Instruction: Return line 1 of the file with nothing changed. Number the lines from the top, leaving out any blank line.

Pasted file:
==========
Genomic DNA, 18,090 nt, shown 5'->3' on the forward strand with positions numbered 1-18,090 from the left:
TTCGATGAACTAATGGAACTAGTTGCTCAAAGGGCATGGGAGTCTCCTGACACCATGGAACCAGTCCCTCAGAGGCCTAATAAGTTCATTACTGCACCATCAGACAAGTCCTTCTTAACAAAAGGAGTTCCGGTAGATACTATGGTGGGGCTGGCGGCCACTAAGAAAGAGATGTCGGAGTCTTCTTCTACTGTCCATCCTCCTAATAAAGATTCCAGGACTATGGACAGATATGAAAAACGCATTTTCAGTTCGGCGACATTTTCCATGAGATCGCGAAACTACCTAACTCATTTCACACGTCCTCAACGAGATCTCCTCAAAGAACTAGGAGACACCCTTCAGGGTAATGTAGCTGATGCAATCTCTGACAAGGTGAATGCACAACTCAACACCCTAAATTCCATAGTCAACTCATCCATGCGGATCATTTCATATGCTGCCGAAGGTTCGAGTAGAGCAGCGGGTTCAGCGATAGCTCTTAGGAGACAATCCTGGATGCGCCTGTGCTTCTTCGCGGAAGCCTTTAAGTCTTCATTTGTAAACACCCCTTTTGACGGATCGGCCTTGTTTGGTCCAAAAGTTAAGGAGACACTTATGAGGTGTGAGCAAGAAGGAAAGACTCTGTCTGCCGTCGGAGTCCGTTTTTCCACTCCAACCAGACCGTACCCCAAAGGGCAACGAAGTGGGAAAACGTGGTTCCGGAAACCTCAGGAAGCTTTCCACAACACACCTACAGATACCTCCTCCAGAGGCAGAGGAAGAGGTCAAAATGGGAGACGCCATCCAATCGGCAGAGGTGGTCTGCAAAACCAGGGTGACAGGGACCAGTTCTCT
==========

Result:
Genomic DNA, 18,090 nt, shown 5'->3' on the forward strand with positions numbered 1-18,090 from the left: